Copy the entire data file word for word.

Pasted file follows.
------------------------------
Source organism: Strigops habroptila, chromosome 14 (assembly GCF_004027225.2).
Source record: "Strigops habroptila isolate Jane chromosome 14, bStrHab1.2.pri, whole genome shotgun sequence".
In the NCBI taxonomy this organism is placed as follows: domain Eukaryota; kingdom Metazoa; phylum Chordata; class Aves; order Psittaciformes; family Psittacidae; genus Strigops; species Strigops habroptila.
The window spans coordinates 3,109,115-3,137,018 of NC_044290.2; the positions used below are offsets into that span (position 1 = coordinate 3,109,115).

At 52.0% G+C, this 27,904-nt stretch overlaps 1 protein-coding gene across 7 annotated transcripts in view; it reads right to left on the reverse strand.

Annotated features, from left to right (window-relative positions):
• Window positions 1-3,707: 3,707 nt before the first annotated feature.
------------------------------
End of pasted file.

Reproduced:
Source organism: Strigops habroptila, chromosome 14 (assembly GCF_004027225.2).
Source record: "Strigops habroptila isolate Jane chromosome 14, bStrHab1.2.pri, whole genome shotgun sequence".
In the NCBI taxonomy this organism is placed as follows: domain Eukaryota; kingdom Metazoa; phylum Chordata; class Aves; order Psittaciformes; family Psittacidae; genus Strigops; species Strigops habroptila.
The window spans coordinates 3,109,115-3,137,018 of NC_044290.2; the positions used below are offsets into that span (position 1 = coordinate 3,109,115).

At 52.0% G+C, this 27,904-nt stretch overlaps 1 protein-coding gene across 7 annotated transcripts in view; it reads right to left on the reverse strand.

Annotated features, from left to right (window-relative positions):
• Window positions 1-3,707: 3,707 nt before the first annotated feature.